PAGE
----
Streamlining the Johnson-Neyman Technique for Two-Way Interactions
When trying to determine the effect of one variable upon another, it is often the case that the strength of the effect depends on a third variable. For example, it is well known that alcohol has an effect on reaction time, but the size of that effect depends greatly on the body mass of the individual. These types of situations are the subject of moderation analysis, also known as interaction analysis. One of the techniques for studying these interactions is the Johnson-Neyman technique. While the statistical concepts are fairly simple, the computations are tedious and involved, and most software packages do not include a standard implementation. Furthermore, even if a software package does contain functions implementing the Johnson-Neyman technique, it may require an expensive license or programming abilities many researchers do not possess. Our goal is to produce a freely-available spreadsheet that makes implementing the Johnson-Neyman technique as simple as possible for researchers in the social sciences. The end-user need only enter the original data and the significance level. The spreadsheet will automate the data transformations, estimation of regression coefficients, covariance calculations, and creation of two high-quality figures for describing the interaction. In this presentation, we will describe the underlying statistics, give an overview of how the spreadsheet implements the Johnson-Neyman technique, and show the resulting figures from an example data set.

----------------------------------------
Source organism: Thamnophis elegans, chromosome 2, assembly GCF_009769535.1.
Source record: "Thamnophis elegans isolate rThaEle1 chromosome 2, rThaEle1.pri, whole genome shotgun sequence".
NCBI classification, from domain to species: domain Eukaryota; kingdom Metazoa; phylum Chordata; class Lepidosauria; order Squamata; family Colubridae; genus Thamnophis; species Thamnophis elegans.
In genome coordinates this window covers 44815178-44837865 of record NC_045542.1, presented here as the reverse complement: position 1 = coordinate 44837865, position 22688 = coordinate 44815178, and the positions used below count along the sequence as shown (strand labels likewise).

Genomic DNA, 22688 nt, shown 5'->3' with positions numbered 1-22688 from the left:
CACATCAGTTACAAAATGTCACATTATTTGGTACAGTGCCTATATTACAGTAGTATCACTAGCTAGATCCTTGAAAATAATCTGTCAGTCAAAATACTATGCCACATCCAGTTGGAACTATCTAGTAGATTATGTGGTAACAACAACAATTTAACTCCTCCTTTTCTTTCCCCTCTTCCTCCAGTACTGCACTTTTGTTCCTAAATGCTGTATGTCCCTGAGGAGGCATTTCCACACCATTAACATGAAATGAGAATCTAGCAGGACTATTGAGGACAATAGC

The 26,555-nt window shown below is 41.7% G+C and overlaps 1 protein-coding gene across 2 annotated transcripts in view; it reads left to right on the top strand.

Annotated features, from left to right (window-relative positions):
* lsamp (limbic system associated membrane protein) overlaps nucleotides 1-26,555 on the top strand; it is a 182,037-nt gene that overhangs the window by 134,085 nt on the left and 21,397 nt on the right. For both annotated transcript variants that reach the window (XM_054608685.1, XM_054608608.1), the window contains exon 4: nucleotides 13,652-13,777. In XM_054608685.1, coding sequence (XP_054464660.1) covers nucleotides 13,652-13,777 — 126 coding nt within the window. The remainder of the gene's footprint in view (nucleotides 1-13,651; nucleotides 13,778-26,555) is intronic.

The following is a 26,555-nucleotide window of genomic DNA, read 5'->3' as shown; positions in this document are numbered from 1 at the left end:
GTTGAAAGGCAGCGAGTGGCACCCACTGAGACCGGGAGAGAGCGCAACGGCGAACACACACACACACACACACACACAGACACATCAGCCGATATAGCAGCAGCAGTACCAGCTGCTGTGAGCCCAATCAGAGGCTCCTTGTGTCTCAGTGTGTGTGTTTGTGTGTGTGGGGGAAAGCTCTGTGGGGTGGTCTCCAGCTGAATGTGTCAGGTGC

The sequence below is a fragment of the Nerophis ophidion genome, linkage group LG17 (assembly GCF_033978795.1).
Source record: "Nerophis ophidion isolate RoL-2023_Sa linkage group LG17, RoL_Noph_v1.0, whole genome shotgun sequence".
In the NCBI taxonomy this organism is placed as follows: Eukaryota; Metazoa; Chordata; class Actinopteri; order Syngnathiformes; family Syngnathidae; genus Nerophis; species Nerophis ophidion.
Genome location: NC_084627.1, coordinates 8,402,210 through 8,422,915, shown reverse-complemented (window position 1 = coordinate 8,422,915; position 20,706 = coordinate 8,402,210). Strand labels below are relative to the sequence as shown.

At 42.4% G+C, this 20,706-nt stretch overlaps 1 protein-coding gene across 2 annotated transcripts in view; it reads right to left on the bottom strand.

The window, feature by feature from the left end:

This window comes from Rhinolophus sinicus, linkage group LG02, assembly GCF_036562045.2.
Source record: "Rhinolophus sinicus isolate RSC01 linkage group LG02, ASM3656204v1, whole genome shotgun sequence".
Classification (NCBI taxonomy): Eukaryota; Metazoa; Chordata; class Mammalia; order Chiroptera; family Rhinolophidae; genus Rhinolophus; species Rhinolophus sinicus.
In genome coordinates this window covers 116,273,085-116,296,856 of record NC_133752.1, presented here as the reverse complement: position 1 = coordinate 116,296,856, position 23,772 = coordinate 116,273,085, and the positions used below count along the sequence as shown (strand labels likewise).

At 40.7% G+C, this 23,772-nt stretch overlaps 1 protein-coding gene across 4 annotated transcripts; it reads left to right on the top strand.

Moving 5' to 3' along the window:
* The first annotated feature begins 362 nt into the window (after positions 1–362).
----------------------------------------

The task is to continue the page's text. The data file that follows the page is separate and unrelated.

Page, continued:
Georgia Southern Probability & Statistics Seminar
Carden, Stephen W..
"Streamlining the Johnson-Neyman Technique for Two-Way Interactions."
Mathematical Sciences Faculty Presentations.